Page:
Consider this wildlife paleohistory: a species that evolved in North America disappears from the continent thousands of years ago, then recolonizes the landscape after several thousand more years have passed. In the interval, the species’ evolutionary track is affected in minor ways by the environment where it survived outside North America — but not enough to fundamentally alter its DNA, behavior or physical appearance.  

Such is the case, for example, of the native American cat, Puma concolor, which is thought to have disappeared from North America during the megafauna extinction event of the late Pleistocene, roughly 12,000 years ago, only to return via the Panamanian isthmus when surviving populations in South America recolonized their old stomping grounds. 

No wildlife biologist today will tell you that pumas that were absent from North America for several thousand years are a different species because of that absence. The same species lived on in the jungles and pampas and deserts of South America before making the journey northward to recover its original home turf.

In the paleohistory of the horse we find a nearly analogous story, one supported by a new and growing body of science. Ancient horses related to the modern domestic horse first appeared in North America millions of years ago, and from there spread to Eurasia over the Bering land bridge at least 800,000 years ago. The American populations were mostly wiped out in the Pleistocene extinction, but hung on in northern Canada until at least 6,000 years ago. Descendants of those Eurasian migrants recolonized our continent, albeit in domesticated form via Spanish conquest.

Some of those animals escaped their imperial handlers and reverted to the behaviors of their North American ancestors, ranging across grasslands in tight-knit herds, primarily in the arid country of the western U.S.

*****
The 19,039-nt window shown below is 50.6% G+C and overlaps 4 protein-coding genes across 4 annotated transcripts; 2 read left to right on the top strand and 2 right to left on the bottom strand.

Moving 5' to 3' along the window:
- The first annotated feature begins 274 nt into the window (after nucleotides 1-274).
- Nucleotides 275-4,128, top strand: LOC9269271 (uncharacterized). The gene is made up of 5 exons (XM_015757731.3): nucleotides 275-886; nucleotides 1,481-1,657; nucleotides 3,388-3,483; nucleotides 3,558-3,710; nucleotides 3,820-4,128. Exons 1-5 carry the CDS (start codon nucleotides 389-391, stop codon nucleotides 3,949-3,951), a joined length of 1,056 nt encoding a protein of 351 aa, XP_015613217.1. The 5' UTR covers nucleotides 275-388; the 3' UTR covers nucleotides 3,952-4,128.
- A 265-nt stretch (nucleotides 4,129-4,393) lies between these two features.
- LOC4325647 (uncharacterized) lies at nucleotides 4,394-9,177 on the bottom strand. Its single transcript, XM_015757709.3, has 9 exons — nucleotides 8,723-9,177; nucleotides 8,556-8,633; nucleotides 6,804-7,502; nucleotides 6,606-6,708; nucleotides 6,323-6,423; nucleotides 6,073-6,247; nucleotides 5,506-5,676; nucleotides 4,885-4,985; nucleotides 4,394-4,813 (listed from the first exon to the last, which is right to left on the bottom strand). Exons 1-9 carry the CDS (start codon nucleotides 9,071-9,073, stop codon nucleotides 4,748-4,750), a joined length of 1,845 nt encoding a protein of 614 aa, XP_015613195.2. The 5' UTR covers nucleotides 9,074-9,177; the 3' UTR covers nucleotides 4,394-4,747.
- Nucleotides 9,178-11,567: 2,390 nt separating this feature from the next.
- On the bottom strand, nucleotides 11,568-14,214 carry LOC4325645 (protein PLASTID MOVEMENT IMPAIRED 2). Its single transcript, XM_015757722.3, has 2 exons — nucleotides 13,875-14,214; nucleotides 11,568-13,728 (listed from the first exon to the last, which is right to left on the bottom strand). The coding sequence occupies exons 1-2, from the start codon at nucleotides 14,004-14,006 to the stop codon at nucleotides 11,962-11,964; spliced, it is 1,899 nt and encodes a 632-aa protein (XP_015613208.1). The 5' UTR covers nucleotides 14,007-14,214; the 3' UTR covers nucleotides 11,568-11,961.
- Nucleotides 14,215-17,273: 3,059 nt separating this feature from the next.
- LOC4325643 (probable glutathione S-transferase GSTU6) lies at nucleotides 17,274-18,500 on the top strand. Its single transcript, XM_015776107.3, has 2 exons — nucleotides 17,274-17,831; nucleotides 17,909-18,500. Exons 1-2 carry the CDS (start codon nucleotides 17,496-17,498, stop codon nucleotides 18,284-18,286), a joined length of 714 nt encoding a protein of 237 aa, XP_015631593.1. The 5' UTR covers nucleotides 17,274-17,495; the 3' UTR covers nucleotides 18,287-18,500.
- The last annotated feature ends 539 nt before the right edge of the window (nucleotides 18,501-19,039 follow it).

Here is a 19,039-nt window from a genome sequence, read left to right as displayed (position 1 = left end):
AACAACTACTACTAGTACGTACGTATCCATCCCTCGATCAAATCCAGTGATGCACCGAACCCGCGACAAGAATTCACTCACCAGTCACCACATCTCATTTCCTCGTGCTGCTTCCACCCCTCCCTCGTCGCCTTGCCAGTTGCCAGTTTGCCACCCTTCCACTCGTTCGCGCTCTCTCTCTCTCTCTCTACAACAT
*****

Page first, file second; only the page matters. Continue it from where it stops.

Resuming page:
Some of those animals escaped their imperial handlers and reverted to the behaviors of their North American ancestors, ranging across grasslands in tight-knit herds, primarily in the arid country of the western U.S. The federal agency tasked with overseeing the welfare of these herds of wild horses, the Bureau of Land Management, declares them, by turns, “non-native,” “alien,” and “invasive”— and this, as it happens, is one of the worst examples today in federal wildlife management of willfully ignoring science in pursuit of political ends.  

The fundamental definition of a species that biologists prefer is the so-called “biological species” concept. This holds that individuals and populations that are able to interbreed and produce fertile, viable offspring are members of the same species. Whether the modern domestic horse could have interbred with its Pleistocene forebears cannot be directly determined. 

Without a scintilla of evidence, however, the BLM asserts that they could not. Yet biologists and paleontologists agree that the horse is a member of the same lineage as the particular group of Pleistocene horses from which they descend. These are the caballine horses, which evolved 5 million years ago in North America, and persist until today.

The science is settled: as a recent major study in Nature showed, wild horses are caballines, the same as all other living horses. All ultimately descend from the same source, the caballine populations of ancient North America.

The Bureau of Land Management, with its claims the wild horse is not meant to be among us in North America, is trafficking in what are either bureaucratic delusions or outright lies. I think the latter is the case. What’s the BLM’s motivation for lying to the American people? 

Published by Penguin Random House

As I document in my 2019 book “This Land: How Cowboys, Capitalism, and Corruption are Ruining the American West,” the BLM has long been a captive creature of the livestock industry, which regards wild horses as competitors with cows for forage on public rangelands. I believe the BLM is motivated to keep the wild horse in place as an alien and invasive species so that it can continue to do the bidding of its masters, the powerful cohort of public lands ranchers.

What’s the way forward?  First, we need a public education campaign about the true paleohistory of horses in North America.  Second, we need a campaign of citizens organized to pressure the BLM to abandon its anti-science position and its obnoxious falsification of paleohistory.  The BLM needs to recognize the reality that wild horses are true North Americans. They deserve to be celebrated as such, and to be protected accordingly. 

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